Initial probe reports on JNU violence raise more questions than answers. There can’t be selective interpretation of facts
In the end, the Delhi Police was left to do the job as a purveyor of the official narrative, a tough one when the nation’s eyes are on the violence at the Jawaharlal Nehru University (JNU) and its perpetrators. A tougher job when its no-show during the mayhem has raised questions on its institutional integrity and loyalty to its role ordained by the Constitution. That, too, at a time when there have been far too many eyewitnesses, live accounts and videos of an unruly mob beating up students in the campus that do not leave much of a doubt as to how events unfolded. It is, therefore, left with the onerous task of exonerating itself and the establishment of any maleficent design of crushing dissenting students. Hence its probe report reduces the enormity of the brutalisation of the campus as a feisty war of ideologies between the Left and Right student groups, their mutual provocation, which spun out of control and descended into chaos. In its books, both were to blame and both had smuggled in outsiders. And to please its political masters, it has focussed on the origin of the problem, in this case Left-inspired protests over fee hike, naming student union leaders more frequently than Rightist student leaders and groups, who have masqueraded themselves as marauders. This follows the familiar trope of making everybody look like a victim of circumstance, and, therefore, absolving everybody of responsibility. So a general picture has emerged of the Left-dominated students’ union protesting against fee hike and stopping the registration process to drive home their point through a confrontationist style of scuffles, gheraoing the server office and stalling operations. In the process, they came to blows with Right-wing students of the Akhil Bharatiya Vidya Parishad (ABVP), who have been tasked with the regime’s agenda of cleansing the Left ideology from the country’s campuses and ensuring a new cultural revolution. A day later, the other side allegedly went about teaching its own kind of lesson, a fact now corroborated by a TV expose and proud claims by fringe groups. Nobody condones any kind of violence, no matter what the colour, but selectively using evidence to colour a probe is just fogging out the truth. Assigning causality and not condemnation of the consequence is wrong. For guilt will remain in the realm of suspicion, not facts. It is a comment on our police system, which has now begun to mimic that of totalitarian regimes in history, where policing had an explicit political dimension and was directed against those perceived as threats.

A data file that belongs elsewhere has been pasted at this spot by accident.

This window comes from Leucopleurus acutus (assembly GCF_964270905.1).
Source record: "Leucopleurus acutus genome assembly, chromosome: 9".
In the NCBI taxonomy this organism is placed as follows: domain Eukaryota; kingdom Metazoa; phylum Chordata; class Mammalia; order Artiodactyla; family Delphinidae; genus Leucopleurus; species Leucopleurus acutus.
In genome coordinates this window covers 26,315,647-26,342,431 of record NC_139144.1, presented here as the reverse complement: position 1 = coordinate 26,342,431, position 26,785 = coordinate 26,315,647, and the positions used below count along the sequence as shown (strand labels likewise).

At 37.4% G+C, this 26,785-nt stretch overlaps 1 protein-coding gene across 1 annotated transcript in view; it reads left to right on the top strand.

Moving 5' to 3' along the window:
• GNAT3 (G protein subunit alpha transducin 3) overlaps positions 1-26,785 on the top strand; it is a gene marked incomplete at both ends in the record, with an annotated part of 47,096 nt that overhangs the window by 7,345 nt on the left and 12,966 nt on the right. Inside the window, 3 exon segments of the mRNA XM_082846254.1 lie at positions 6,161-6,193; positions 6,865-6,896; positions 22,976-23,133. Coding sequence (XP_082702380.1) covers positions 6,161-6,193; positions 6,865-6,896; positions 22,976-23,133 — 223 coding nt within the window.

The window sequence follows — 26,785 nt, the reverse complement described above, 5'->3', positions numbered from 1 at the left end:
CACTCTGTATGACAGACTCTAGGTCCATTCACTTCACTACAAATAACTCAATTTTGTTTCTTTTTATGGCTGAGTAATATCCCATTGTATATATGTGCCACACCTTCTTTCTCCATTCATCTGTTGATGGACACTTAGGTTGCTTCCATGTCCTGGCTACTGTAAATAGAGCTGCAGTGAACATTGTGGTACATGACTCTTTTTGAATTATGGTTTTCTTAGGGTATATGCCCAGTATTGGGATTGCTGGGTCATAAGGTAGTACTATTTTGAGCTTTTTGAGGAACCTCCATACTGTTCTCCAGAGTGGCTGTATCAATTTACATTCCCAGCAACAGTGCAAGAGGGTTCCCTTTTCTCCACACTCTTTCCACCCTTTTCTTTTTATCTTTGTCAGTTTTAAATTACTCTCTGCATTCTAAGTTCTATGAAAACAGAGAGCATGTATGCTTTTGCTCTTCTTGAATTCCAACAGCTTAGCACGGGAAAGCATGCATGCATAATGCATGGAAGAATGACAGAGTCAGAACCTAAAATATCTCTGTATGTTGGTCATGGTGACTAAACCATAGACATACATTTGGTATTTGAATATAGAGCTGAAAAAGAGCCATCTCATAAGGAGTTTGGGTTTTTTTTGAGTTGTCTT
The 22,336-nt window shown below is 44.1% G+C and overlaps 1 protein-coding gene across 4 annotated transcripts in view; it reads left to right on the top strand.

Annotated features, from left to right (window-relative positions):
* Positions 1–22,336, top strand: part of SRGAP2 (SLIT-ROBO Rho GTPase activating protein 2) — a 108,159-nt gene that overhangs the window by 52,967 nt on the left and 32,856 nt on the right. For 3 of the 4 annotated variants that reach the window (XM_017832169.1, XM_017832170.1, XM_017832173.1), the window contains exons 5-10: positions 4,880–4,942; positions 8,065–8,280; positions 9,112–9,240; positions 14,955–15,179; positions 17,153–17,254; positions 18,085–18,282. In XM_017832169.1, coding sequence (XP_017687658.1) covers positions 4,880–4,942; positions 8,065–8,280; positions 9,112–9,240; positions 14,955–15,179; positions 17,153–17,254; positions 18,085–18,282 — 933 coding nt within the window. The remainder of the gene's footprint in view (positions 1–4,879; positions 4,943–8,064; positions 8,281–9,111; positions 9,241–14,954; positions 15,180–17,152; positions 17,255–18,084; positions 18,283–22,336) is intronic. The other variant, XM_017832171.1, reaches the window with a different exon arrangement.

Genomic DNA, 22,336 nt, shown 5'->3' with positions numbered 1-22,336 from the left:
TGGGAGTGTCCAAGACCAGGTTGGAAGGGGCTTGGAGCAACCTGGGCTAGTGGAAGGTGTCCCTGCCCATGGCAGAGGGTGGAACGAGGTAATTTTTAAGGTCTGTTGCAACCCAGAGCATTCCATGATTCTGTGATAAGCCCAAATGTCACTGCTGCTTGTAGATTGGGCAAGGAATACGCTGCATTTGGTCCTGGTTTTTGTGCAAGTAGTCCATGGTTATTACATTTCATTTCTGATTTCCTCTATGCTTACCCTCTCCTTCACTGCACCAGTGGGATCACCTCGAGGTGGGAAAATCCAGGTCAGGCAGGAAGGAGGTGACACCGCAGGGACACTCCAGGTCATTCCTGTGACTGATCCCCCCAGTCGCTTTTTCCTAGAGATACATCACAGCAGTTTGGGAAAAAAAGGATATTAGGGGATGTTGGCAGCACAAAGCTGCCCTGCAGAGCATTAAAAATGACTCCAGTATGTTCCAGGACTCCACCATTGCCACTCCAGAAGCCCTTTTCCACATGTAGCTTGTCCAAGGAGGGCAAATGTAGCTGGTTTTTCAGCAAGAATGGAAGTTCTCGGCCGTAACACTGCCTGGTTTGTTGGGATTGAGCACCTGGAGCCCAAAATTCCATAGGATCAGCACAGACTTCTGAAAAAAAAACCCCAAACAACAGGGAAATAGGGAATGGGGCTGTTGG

The probe, which the Delhi Police says will be staggered as it still doesn’t have evidence, has raised more questions than answers. And, if indeed investigation is a long process, then the entire findings should have been revealed together rather than naming suspects for one episode while conveniently leaving out the other. Or be discriminatory against the students’ union because it is easier playing up stereotypes than exposing the new face of campus aggressors. There should also have been an explanation why the majority of those gravely injured belonged to the Left-backed unions, or why they would self-inflict woes upon themselves when they could have fought their issues full-bodied and healthy? Till we get these answers, every evidence swirling around gets dumped in a basket of conspiracy theories. And theory being theory cannot battle the heft of the official narrative, especially one that is propagandist and force-fed. But they certainly can keep the issue alive, a fact that suits all parties concerned, to be used and abused at will. Except in JNU, the night of the broken glass was seen by many people who need no convincing. Students and teachers were made to live in a house of horrors and beaten up, not because it is a battleground of competing ideologies just like any other campus but simply because it is a crucible of national conscience and has been fostering a culture of mindfulness, learning and dialogue. Simply because it nurtures thinking citizens who can question gullible ones and have the spine to stand up to what the State should not become. Simply because it seems disruptive in a faux stability of a deeply divided society, arising from domination by intimidation. Had this not been the case, the “I told you so” narrative of demonising the students’ union would not have been peddled with such fury and rapidity. Whether this crackdown will indeed end up scaring a generation, tire them out or strengthen their resolve to continue peacefully despite the odds remains to be seen. Because it is only students who can be uncompromising.